‘The Lesbian Art Show’ in Oregon, USA
was on display in Fontanelle Art Gallery downtown Portland, Oregon, USA, during the Portland pride in June 2009. The exhibition ‘Lesbian Art show’, which can be seen on the Fontanelle Gallery’s website now, is made by the artists Mary McAlister, Azsa West and Aubree Bernier-Clarke.
Mary explained recently in a radio interview about the Lesbian Art Show, how the creative collaboration with her girlfriend artist Azsa West came about:
‘My girlfriend and partner Azsa West, she and I had been talking – we are both artists individually. We have both been working individually as artists on our own separate things, and then we got talking: Maybe we should try working together and make some art and see how that might challenge us as people and challenge our art and maybe push us to do different things, so we started doing that (…) – as an experiment of us working together, collaborating and sort of bringing both our skill sets to the table and creating a body of work. It was really exciting, not only in being able to produce this work with somebody and share that excitement, but also having it as part of our relationship. It definitely enhanced our relationship and brought us closer. It was pretty fun!’
Mary and Asza are striving towards a unique and personal definition of being lesbian. The show represents the timeless and chaotic style of Dada, the intimacies of Left Bank lesbians in the 1920s, and the revolutionary spirit of queer ephemera combined with personal experiences from a recent European adventure, lesbian lifestyles in the 21st century and perhaps most importantly, true love. They deliver their observations and revelations through different Medias – photomontages, 3d collage, installations, paintings and drawings.
Homage to Lesbian Bars and Radclyffe Hall
In addition to Mary and Asza’s works an installation ‘Welcome to the Well of Loneliness: the world’s tiniest lesbian bar’ was also on display in the Lesbian Art Show. The installation was constructed collaboratively by Aubree Bernier-Clarke and Mary McAllister.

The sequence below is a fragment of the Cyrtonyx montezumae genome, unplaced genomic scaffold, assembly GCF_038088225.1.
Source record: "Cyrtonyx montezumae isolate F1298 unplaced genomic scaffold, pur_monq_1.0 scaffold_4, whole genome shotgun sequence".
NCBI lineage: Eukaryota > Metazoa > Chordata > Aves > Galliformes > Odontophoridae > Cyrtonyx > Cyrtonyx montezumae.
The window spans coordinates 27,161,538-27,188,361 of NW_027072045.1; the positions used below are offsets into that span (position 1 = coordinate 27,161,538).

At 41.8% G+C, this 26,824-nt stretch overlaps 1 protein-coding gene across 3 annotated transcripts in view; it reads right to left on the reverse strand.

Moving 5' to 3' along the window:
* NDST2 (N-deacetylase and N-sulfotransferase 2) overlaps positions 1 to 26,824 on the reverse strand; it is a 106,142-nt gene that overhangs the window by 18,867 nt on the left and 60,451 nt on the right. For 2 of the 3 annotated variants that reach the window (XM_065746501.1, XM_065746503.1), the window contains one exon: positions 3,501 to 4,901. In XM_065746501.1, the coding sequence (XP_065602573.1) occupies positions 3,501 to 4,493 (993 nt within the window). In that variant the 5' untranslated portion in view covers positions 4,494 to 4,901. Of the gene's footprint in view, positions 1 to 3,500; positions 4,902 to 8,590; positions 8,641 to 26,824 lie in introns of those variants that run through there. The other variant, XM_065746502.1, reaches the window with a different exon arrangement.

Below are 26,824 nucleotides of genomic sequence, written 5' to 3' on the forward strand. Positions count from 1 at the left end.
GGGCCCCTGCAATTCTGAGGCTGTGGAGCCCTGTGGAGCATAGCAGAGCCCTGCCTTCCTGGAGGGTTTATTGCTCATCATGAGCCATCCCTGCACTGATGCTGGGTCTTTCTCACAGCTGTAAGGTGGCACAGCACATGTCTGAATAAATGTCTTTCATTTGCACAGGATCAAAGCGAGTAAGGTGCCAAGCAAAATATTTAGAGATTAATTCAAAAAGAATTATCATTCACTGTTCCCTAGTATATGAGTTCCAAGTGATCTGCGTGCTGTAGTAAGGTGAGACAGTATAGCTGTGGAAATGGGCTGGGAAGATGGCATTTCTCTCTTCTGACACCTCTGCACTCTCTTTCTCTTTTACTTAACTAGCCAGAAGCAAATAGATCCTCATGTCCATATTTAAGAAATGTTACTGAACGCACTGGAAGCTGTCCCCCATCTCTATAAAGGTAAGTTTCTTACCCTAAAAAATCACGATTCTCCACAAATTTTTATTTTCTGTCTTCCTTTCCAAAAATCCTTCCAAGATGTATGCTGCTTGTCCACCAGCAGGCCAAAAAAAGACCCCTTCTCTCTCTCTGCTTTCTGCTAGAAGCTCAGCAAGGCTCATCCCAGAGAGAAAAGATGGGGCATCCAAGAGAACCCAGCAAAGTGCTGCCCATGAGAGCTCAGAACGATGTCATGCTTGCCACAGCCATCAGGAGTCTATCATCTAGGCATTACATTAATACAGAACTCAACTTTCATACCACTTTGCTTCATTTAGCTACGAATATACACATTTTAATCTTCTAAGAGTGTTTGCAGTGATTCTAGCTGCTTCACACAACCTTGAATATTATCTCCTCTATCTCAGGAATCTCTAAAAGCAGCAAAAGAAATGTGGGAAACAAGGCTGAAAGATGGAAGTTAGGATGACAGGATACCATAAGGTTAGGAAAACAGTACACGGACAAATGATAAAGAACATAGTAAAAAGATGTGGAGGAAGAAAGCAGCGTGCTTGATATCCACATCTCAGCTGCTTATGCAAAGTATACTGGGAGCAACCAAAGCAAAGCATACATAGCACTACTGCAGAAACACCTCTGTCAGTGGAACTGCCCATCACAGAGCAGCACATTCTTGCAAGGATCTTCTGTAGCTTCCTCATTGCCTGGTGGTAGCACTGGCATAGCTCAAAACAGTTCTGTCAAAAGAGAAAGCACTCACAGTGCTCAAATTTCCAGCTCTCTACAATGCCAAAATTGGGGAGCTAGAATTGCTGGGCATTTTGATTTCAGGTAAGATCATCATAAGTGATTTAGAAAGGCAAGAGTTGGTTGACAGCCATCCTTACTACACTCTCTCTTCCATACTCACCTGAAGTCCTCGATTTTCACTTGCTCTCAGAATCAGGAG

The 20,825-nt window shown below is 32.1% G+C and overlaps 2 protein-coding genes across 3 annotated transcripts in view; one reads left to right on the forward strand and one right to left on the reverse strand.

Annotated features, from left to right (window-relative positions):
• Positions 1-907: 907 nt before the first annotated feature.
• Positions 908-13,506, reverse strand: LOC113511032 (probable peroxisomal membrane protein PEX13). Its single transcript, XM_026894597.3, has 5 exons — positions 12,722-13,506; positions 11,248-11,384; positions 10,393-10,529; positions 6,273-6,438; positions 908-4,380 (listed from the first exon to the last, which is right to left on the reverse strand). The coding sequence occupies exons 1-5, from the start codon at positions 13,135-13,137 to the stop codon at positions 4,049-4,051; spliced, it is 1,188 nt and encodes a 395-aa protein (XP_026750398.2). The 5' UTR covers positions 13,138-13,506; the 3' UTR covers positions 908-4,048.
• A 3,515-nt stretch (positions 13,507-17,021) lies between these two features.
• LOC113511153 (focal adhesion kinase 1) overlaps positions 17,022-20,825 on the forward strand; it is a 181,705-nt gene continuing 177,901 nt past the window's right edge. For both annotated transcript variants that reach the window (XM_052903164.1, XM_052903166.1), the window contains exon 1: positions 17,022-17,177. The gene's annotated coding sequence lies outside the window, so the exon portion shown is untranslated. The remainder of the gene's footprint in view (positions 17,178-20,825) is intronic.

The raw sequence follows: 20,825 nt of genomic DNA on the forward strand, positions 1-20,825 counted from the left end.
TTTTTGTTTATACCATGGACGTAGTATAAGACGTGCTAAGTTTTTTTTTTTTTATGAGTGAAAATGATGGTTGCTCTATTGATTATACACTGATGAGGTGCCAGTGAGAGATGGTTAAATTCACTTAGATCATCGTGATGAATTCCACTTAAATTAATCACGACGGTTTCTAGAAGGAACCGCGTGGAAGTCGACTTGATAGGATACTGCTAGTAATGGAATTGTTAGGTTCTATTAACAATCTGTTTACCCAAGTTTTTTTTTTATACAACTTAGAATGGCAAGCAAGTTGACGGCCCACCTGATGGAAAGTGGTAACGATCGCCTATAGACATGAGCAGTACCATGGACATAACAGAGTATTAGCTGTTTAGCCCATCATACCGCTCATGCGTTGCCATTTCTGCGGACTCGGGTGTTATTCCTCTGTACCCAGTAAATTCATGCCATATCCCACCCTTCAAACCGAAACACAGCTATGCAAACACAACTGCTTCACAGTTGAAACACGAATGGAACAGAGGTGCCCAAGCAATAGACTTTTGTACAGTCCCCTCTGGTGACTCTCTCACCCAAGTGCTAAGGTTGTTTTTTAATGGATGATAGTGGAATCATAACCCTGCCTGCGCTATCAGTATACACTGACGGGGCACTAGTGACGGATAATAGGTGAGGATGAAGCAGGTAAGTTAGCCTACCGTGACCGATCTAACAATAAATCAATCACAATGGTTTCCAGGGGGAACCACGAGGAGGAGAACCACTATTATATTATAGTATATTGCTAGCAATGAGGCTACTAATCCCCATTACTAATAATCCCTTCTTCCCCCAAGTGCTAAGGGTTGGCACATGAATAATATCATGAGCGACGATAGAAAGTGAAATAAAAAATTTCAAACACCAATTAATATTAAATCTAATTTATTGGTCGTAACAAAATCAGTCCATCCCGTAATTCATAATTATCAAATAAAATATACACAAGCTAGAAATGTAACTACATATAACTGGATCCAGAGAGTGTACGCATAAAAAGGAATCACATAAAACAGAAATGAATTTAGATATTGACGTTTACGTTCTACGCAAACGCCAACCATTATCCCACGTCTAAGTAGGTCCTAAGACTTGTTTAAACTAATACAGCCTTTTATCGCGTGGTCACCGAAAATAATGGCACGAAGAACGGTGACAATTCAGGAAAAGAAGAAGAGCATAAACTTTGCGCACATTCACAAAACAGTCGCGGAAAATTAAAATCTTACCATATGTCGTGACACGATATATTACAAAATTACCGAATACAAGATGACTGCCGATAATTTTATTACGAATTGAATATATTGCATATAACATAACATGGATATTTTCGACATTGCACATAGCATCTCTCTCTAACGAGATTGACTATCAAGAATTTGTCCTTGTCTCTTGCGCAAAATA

The artists’ statement about installation reads:
‘During the process of creating the work in this show, we thought a lot about lesbian spaces and what makes a lesbian space. Since the early 20th century, bars and bar culture have played a huge part in lesbian culture. Bars were private and clandestine locations where lesbians could congregate and meet each other, something that was virtually impossible in the outside world. This was the case when Radclyffe Hall wrote “The Well of Loneliness,” and since Hall believed in living a virtuous, sober life, this was frustrating for her.
Today, bars and clubs still play a major role in bringing lesbians together and creating lesbian space. It continues to be a double-edged sword for the lesbian community, the downside being that the lesbian community suffers from high rates of alcoholism. In Portland, there is a vibrant lesbian club scene with several different lesbian-focused events happening every month. With that in mind, our Well of Loneliness pays homage to lesbian bar culture, but also attempts to acknowledge the isolation caused not only by alcohol, but also the lack of lesbian spaces in general.‘
Fontanelle Art Gallery opened September 2008. The gallery is founded and directed by two lesbians Jess Fogel and Leslie Miller. Fontanelle is not a queer gallery, but they feel that this type of show fits perfectly with the programme of the gallery and they are very happy about having hosted a show with lesbian artworks by two local artists. The show was a success with lots of visitors especially during the Portland Pride weekend and for a short period the gallery was turned into a queer meeting place. You can see photos from the opening of the show at Fontanelle on Flickr.com.
[Illustration above: Mary McAllister at the Fontanelle Art Gallery, june 2009]
An online presentation of ‘Lesbian Art Show’
KBOO Portland: Eva Lake (KBOO) interviews artist Mary McAllister and Leslie Miller of Fontanelle about Lesbian Art Show.